When the stampede arrives, who you gonna call?

Earlier Drudge linked this story about feral hogs invading a Texas suburb.The citizens are apparently helpless, because they are not allowed to shoot the hogs, and the beasts have an uncanny ability to avoid traps and snares.

Feral hogs are on a rampage in a Fort Worth neighborhood, leaving a path of destruction behind.

Merely one day after landscapers fixed Jeanie Turek's yard, feral hogs hit it again.

"I had to call him again today and say, 'Can you come back? We've been hit again,'" she said.

The feral hogs didn't stop at Turek's yard; they also damaged neighboring yards in their overnight rampage.

Turek said she has to fix her lawn each time it happens or face steep fines from the River Bend Estate's Homeowner's Association.

These animals can be extremely dangerous, but so far it seems they have only caused property damage.

I have to say, I am glad I don't have to deal with stampedes in the middle of the night.

"It sounded like a stampede of cattle just running by the side of the house -- scared me," Turek said.

Feral hogs feed at night and look for grub worms, pecans, acorns and roots, according to Texas Parks and Wildlife.

Turek called Fort Worth Animal Services but said the agency was little help.

"They told us that they didn't deal with wild hogs and so they told us to call the police department," she said.

Of course animal control is useless, and who could blame them? They're only there to enforce licensing laws, impound strays, and catch an occasional raccoon, not tackle dangerous wild animals the size of a wildebeest.

The police are afraid of them too and hide behind the usual bureaucratese. Professional trappers aren't much help either.

But Fort Worth police will only respond to such a call if the hog is on the premises.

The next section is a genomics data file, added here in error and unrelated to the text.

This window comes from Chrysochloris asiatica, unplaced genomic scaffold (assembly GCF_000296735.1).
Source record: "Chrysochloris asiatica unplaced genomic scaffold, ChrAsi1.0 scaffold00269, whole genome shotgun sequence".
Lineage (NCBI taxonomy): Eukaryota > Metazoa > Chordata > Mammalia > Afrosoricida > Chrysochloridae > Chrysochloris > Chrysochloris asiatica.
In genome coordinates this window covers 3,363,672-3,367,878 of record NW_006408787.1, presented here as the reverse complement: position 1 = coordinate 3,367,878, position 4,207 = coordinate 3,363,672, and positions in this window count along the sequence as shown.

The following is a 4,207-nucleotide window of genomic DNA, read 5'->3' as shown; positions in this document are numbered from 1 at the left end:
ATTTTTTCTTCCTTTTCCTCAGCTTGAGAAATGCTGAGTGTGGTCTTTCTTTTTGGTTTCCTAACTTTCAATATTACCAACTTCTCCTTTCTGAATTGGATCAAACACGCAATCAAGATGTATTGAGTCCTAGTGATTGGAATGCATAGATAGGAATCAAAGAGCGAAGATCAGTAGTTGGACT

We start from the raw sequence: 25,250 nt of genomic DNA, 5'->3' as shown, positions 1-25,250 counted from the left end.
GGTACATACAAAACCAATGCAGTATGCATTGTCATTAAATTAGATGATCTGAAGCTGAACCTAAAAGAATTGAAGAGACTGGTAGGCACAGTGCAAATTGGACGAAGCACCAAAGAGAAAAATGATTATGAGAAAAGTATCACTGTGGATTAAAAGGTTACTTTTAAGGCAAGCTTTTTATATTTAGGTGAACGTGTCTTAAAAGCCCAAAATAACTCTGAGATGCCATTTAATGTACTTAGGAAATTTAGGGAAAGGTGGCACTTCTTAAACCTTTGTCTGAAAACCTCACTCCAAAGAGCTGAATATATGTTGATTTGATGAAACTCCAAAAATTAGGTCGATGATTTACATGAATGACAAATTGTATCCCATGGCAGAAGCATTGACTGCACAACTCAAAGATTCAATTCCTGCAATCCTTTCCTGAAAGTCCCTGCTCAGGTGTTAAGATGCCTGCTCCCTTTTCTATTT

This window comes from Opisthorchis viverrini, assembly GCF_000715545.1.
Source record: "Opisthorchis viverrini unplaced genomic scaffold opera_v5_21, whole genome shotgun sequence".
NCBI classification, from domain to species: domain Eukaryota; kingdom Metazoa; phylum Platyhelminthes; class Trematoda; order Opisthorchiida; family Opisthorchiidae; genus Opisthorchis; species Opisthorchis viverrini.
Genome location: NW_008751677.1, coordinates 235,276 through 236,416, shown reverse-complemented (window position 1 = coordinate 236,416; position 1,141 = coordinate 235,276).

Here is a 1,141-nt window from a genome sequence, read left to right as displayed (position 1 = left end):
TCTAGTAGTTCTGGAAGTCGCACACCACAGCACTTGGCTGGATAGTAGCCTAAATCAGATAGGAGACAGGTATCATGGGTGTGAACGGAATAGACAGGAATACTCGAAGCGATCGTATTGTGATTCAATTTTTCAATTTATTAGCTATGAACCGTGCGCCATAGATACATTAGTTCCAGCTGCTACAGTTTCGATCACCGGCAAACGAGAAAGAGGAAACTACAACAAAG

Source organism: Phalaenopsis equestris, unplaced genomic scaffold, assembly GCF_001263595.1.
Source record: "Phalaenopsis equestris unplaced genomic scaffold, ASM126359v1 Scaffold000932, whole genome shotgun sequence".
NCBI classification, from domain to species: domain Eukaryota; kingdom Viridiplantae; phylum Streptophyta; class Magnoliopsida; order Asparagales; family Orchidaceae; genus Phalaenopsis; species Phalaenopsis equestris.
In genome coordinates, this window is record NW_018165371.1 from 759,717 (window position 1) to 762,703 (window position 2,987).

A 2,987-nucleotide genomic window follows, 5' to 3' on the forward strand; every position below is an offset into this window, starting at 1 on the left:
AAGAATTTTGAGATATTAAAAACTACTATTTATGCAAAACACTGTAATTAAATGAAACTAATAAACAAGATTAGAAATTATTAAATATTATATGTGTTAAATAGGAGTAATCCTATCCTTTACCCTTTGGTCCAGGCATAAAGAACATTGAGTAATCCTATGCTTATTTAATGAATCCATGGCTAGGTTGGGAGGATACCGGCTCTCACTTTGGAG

It's illegal for residents to shoot a wild hog within city limits.

Turek called a trapper who told her it would not make sense to have one trap at one house. He then recommended she call her homeowner's association and ask  them to put traps in the entire neighborhood.

"You hardly ever trap them all," said Capt. Neal Bieler, a Texas Parks and Wildlife game warden. "You may push them out of an area, and they may be gone for a year or two, and they could show up again."

The City Council is looking into ways to help homeowners keep feral hogs away because they have become a growing problem for the city.

But the council is concerned about how to fund a new program, as well as the amount of time it will take to implement it.

Turek said she is at a loss.

"We've got to have some help," she said. "We don't know what to do."

Well, I can offer one suggestion. When all else fails, it might be time to call in the pit bulls. For many centuries, they have excelled at hog hunting, and are called "catch dogs" by people in the business.

Catch dogs physically take hold of the boar, typically seizing the base of the boar's ear. Once the catch dogs have physical control of the boar, they will hold it down by the head indefinitely until the hunter arrives. The hunter then comes in from behind the boar, and dispatches the boar with a knife or spear. Catch dogs are typically "Bully" breeds such as the American Bulldog, American Pit Bull Terrier, Staffordshire Bull Terrier and other molossers such as the Boxer, Dogo Argentino, Cane Corso and smaller Mastiff crosses.

Here's a statue from the early 1900s:

Catch_Dogs_(boar_hunting).jpg

And a 14th Century French miniature:

Hog_Hunting_14th_Century.png

To most people, it's a gruesome thing to contemplate hunting hogs with dogs (to be fair, it is arguably more cruel than dog fighting), but there are people who specialize in breeding and training pit bulls for that express purpose, and I see no reason towns under invasion by feral hogs can't put "catch dogs" to use -- especially if all else has failed.

Here's a video showing catch dogs at work (which you are allowed to see thanks to the Supreme Court).

There are of course many people who find hunting hogs with dogs extremely objectionable and want to make it illegal.

Ever the politician, Coco cannot decide whether this is good PR for her breed.

My view is that hog hunting is an undeniable and important part of the breed's history, and they are still used for it, even if Coco is a more civilized urban girl who doesn't have to worry about boars stampeding through her yard. 

Still, the question remains. What are people supposed to do when feral hogs rampage? Call PETA for help?

posted by Eric on 04.13.11 at 10:33 AM










Comments

I would simply shoot 'em, the law be damned.

John S.   ·  April 13, 2011 11:39 AM

I mean the hogs, not PETA.

Wait... on second thought...

John S.   ·  April 13, 2011 11:46 AM

Seems to me that having four or five of these dogs in the neighborhood would serve to reduce the attractiveness of the neighborhood to the invading hogs.